A National Law Journal news report said the U.S. Court of Appeals for the D.C. Circuit ruled that Vanessa McFadden could move forward with claims that the law firm had illegally infringed on her right to take time off as called for under the Family and Medical Leave Act (FMLA) to care for an ill husband and to deal with her own physical ailments. Even though the lower court originally threw out the FMLA allegations, the appellate court said McFadden was not required to show the law firm denied her leave, but only that her ability to exercise FMLA-granted rights was infringed upon.
According to the National Law Journal report, the case stems from McFadden’s 2004 firing after working in the firm’s Washington office as a legal secretary since 1989. McFadden took a leave of absence from the firm in October 2002, when her husband was diagnosed with cancer.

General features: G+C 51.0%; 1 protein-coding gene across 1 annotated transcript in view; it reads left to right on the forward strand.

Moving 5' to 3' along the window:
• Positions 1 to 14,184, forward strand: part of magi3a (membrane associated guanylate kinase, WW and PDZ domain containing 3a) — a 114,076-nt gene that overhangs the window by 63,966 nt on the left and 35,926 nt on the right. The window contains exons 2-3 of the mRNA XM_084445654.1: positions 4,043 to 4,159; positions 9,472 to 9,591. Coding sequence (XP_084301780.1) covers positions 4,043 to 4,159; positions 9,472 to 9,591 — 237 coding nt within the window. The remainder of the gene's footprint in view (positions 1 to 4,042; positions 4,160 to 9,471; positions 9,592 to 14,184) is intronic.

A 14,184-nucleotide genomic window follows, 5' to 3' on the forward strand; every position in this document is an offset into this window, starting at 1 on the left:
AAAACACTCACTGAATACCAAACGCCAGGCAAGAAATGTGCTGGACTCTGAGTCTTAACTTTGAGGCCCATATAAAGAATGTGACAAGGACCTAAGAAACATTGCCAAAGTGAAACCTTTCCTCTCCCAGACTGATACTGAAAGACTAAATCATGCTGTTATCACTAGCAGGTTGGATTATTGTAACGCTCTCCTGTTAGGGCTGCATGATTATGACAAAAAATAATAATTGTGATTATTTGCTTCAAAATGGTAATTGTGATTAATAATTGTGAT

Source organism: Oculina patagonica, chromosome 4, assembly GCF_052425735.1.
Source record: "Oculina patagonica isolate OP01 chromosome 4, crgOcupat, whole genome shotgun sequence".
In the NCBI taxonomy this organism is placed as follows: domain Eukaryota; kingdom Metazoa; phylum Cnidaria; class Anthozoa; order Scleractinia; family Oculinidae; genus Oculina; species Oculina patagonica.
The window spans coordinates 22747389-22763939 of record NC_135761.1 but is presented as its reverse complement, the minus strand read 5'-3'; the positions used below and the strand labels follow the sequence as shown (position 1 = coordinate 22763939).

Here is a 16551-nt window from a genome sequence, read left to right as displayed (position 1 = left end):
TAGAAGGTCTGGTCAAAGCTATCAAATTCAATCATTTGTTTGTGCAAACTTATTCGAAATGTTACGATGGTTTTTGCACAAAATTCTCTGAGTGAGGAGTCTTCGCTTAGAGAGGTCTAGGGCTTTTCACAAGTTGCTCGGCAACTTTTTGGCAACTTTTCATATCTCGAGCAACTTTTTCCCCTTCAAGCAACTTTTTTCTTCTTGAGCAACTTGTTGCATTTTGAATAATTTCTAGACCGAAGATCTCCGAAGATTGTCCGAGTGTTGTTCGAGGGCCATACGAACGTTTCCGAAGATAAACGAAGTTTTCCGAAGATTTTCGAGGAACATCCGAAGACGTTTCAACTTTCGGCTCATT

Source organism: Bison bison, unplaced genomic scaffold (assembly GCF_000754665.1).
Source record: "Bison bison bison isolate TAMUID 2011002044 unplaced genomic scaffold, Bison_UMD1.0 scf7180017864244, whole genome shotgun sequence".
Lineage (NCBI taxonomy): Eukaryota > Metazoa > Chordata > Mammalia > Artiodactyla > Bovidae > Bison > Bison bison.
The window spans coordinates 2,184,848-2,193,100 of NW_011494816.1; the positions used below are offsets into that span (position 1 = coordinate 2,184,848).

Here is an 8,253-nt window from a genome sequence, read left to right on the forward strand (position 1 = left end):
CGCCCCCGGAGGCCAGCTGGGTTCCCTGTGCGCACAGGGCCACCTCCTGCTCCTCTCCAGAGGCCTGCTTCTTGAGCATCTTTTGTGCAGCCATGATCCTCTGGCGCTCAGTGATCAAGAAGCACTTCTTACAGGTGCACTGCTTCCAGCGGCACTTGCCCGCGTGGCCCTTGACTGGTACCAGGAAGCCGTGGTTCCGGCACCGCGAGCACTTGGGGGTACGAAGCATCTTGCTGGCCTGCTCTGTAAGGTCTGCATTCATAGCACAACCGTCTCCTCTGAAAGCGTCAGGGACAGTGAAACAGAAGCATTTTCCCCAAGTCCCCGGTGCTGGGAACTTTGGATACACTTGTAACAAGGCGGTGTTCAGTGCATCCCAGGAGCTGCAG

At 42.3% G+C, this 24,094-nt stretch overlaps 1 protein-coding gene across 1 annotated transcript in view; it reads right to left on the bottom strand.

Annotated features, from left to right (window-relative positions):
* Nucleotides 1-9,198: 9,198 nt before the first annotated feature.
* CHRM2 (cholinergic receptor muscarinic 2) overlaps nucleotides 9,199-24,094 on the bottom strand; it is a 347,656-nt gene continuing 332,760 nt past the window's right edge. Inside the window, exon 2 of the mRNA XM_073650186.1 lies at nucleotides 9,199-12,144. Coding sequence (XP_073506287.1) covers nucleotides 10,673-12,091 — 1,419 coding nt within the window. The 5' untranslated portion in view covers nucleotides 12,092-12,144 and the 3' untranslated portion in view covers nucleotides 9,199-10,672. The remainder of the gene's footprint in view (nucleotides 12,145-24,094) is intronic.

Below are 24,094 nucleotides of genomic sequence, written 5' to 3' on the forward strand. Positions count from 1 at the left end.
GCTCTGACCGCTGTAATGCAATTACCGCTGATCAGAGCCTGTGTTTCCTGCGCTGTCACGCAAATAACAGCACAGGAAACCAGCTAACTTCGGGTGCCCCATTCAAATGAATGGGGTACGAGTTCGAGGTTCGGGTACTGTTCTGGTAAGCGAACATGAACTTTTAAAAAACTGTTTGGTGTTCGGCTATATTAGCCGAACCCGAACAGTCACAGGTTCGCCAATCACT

McFadden began to have health problems of her own in April 2003. According to the D.C. Circuit’s opinion, she suffered from Graves’ disease, fibromyalgia, depression and other ailments.
McFadden took additional leave, and when that ran out in May 2004, called Ballard Spahr human resources manager Margaret Riley-Jamison to find out about her job status. Riley-Jamison offered her a job doing word processing, but McFadden said she couldn’t do that job because she had difficulty typing and requested a transfer to a receptionist job that was being held open for another employee out on disability leave. The firm declined to make that transfer, and McFadden was subsequently fired, according to the news report.
The appellate panel sent the case back to the lower court to hold further hearings on the FMLA issue.